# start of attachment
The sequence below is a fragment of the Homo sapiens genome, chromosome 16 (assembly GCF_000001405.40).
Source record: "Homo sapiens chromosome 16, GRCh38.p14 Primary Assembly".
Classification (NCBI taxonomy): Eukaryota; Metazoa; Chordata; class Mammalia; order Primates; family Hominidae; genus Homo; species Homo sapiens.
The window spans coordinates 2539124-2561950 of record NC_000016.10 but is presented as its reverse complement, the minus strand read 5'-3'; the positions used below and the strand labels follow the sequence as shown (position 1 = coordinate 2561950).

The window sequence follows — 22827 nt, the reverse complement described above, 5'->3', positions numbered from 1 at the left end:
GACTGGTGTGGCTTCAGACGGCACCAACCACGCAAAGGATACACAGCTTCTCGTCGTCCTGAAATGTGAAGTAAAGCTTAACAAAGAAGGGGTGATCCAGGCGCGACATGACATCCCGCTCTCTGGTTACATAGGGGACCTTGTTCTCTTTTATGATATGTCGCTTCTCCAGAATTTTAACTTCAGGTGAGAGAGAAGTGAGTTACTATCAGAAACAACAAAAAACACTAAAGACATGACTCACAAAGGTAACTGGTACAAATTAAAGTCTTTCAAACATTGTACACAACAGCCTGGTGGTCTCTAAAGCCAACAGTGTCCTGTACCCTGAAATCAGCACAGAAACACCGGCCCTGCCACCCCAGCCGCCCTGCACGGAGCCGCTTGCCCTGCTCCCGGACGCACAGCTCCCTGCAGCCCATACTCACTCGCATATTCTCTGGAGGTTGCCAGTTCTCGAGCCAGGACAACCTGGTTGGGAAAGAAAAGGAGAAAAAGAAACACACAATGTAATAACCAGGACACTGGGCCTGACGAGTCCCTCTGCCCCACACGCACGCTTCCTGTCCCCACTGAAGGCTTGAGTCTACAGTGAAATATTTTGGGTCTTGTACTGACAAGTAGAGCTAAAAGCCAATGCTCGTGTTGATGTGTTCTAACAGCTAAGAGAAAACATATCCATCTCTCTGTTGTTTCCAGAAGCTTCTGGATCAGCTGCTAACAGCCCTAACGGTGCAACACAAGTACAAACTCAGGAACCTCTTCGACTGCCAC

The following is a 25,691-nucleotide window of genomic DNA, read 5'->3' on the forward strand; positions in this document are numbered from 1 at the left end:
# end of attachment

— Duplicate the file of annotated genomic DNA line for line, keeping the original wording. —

The sequence below is a fragment of the Homo sapiens genome, chromosome 16 (assembly GCF_000001405.40).
Source record: "Homo sapiens chromosome 16, GRCh38.p14 Primary Assembly".
Classification (NCBI taxonomy): Eukaryota; Metazoa; Chordata; class Mammalia; order Primates; family Hominidae; genus Homo; species Homo sapiens.
The window spans coordinates 2539124-2561950 of record NC_000016.10 but is presented as its reverse complement, the minus strand read 5'-3'; the positions used below and the strand labels follow the sequence as shown (position 1 = coordinate 2561950).

The window sequence follows — 22827 nt, the reverse complement described above, 5'->3', positions numbered from 1 at the left end:
GACTGGTGTGGCTTCAGACGGCACCAACCACGCAAAGGATACACAGCTTCTCGTCGTCCTGAAATGTGAAGTAAAGCTTAACAAAGAAGGGGTGATCCAGGCGCGACATGACATCCCGCTCTCTGGTTACATAGGGGACCTTGTTCTCTTTTATGATATGTCGCTTCTCCAGAATTTTAACTTCAGGTGAGAGAGAAGTGAGTTACTATCAGAAACAACAAAAAACACTAAAGACATGACTCACAAAGGTAACTGGTACAAATTAAAGTCTTTCAAACATTGTACACAACAGCCTGGTGGTCTCTAAAGCCAACAGTGTCCTGTACCCTGAAATCAGCACAGAAACACCGGCCCTGCCACCCCAGCCGCCCTGCACGGAGCCGCTTGCCCTGCTCCCGGACGCACAGCTCCCTGCAGCCCATACTCACTCGCATATTCTCTGGAGGTTGCCAGTTCTCGAGCCAGGACAACCTGGTTGGGAAAGAAAAGGAGAAAAAGAAACACACAATGTAATAACCAGGACACTGGGCCTGACGAGTCCCTCTGCCCCACACGCACGCTTCCTGTCCCCACTGAAGGCTTGAGTCTACAGTGAAATATTTTGGGTCTTGTACTGACAAGTAGAGCTAAAAGCCAATGCTCGTGTTGATGTGTTCTAACAGCTAAGAGAAAACATATCCATCTCTCTGTTGTTTCCAGAAGCTTCTGGATCAGCTGCTAACAGCCCTAACGGTGCAACACAAGTACAAACTCAGGAACCTCTTCGACTGCCAC

The following is a 25,691-nucleotide window of genomic DNA, read 5'->3' on the forward strand; positions in this document are numbered from 1 at the left end: